Queer Places:
240 W 15th St, New York, NY 10011
92 Charles St, New York, NY 10014
Fresh Pond Crematory and Columbarium Middle Village, Queens County, New York, USA

Photo of Edna Kenton.jpgEdna Kenton (March 17, 1876 – February 28, 1954) was an American writer and literary critic. Kenton is best remembered for her 1928 work The Book of Earths, which collected various unusual and controversial theories about a hollow earth, Atlantis, and similar matters. She was a member of the Heterodoxy Club.

Edna Baldwin Kenton[1] was born in Springfield, Missouri in 1876. Her father, James Edgar Kenton, was a bookkeeper. She attended Drury College,[2] as did her brother Maurice and her sister Mabel,[3] and graduated from the University of Michigan in 1897.[4] She worked in Chicago as a young woman, where she knew Theodore Dreiser.[5]

Kenton's first novel, What Manner of Man (1903), was published while she was still in her twenties.[6] A second, Clem, followed in 1907.[7] Later she concentrated on essays and short stories, as a contributor to Harper's Magazine,[8] Century Magazine,[9] Virginia Quarterly Review,[10] and other periodicals. She also served on the advisory board of The Seven Arts, a short-lived but influential literary magazine.[11] Kenton wrote some important criticism of Henry James, especially her essay "Henry James to the Ruminant Reader" (1924), which introduced a novel reading of The Turn of the Screw.[12][13] Her last publication was an edited collection of Henry James stories.[14] She is credited with writing the screenplay for the silent film Bondage (1917), directed by Ida May Park and starring Dorothy Phillips.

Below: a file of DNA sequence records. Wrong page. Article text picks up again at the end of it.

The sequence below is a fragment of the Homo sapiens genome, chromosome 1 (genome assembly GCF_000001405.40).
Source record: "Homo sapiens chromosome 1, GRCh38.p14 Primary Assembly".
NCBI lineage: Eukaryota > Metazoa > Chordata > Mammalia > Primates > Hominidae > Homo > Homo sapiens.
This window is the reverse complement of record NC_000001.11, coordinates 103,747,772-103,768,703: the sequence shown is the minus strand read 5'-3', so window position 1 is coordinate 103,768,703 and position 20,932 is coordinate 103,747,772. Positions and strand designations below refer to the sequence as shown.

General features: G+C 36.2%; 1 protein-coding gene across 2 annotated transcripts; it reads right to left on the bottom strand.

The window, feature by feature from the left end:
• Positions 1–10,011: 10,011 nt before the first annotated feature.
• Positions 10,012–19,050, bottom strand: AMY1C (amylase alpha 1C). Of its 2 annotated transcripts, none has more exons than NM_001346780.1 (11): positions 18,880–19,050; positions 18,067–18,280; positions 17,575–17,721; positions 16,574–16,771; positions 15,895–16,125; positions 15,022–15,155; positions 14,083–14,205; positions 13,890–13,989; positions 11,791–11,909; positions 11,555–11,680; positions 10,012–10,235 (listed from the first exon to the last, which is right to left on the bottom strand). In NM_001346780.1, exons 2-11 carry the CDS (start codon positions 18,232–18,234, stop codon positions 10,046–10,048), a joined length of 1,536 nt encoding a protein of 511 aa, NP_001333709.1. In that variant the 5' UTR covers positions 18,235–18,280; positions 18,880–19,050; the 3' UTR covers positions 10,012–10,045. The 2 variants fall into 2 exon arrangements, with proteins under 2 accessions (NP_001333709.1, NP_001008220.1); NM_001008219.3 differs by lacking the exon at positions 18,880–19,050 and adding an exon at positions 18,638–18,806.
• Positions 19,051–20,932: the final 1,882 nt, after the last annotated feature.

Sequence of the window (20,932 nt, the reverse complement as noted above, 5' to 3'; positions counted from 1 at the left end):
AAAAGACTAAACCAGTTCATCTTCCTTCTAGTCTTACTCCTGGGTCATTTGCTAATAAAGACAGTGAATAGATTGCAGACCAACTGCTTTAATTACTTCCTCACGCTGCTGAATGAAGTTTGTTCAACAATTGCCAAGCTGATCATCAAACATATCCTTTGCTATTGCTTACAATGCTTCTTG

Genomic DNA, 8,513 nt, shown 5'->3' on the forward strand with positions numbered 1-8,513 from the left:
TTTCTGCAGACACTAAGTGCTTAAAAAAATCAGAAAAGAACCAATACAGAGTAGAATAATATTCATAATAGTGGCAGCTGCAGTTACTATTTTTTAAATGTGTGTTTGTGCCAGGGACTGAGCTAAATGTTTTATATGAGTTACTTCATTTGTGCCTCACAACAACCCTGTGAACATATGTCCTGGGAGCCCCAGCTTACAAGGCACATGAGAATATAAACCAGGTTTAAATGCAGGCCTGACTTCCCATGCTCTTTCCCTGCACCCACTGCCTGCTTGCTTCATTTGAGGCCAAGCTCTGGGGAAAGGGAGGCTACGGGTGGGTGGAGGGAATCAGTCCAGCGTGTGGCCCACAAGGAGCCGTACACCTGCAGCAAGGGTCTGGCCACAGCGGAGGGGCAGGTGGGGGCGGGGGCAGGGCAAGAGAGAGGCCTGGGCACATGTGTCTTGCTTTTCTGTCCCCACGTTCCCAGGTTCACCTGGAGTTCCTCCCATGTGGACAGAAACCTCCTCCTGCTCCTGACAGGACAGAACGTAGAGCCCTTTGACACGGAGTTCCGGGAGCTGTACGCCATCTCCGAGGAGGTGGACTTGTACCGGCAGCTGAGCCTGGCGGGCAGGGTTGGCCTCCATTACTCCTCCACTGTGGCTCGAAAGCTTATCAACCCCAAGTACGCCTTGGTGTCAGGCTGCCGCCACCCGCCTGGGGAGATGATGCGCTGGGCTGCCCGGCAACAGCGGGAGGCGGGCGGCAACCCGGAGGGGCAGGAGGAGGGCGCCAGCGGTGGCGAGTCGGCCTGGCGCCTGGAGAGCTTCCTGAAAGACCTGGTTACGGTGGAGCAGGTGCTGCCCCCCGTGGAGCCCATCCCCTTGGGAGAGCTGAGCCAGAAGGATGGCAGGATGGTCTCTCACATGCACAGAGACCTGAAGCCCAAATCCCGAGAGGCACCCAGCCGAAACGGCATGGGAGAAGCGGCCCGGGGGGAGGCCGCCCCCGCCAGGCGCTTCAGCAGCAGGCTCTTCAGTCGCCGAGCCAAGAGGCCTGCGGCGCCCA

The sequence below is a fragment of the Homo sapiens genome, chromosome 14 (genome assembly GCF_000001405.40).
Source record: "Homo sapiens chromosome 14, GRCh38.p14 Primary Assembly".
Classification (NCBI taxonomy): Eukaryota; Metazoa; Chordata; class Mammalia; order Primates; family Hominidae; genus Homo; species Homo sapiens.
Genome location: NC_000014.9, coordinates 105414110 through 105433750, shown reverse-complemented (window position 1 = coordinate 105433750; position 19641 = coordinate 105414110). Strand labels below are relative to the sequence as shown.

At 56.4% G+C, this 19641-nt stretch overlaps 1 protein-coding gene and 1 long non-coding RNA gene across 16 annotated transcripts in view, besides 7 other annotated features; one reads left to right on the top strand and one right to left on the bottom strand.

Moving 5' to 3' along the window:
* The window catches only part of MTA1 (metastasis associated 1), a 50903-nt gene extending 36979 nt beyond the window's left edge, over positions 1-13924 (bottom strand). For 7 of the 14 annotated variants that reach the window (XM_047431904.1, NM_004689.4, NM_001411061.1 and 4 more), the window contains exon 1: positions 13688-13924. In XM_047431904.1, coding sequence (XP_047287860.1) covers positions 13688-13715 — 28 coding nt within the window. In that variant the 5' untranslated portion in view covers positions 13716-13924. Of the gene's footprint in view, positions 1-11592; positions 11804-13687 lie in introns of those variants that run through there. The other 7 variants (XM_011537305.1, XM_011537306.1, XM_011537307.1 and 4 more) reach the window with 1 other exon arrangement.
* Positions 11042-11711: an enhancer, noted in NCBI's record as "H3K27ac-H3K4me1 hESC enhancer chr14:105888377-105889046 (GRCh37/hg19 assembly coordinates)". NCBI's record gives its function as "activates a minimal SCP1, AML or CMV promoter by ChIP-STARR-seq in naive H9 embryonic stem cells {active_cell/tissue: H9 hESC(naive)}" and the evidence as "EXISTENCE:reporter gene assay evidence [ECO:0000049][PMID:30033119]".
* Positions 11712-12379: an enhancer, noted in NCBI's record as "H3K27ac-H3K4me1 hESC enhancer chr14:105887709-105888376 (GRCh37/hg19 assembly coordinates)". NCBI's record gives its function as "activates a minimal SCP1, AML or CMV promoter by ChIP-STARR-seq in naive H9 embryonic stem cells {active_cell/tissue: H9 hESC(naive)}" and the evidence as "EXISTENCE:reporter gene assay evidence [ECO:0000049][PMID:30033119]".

Kenton was an active suffragist[15] and a charter member of Heterodoxy, a feminist debating club based in Greenwich Village.[16] She served on the executive board of the Provincetown Players, led by fellow Heterodites Eleanor Fitzgerald and Susan Glaspell, and wrote a history of the company, published many years later.[17][18] She also wrote a biography of her ancestor Simon Kenton,[19] and several books based on the letters of Jesuit missionaries in North America.[20][21] But it was The Book of Earths (1928), her collection of esoteric theories about a hollow earth, Atlantis, ancient maps, and similar topics, that found the most enthusiastic and lasting readership, and continues in print.[22]

Edna Kenton died in 1954, age 77; author Leon Edel eulogized her in the New York Times.[23] A small collection of her papers is at Columbia University.[24]

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See my published books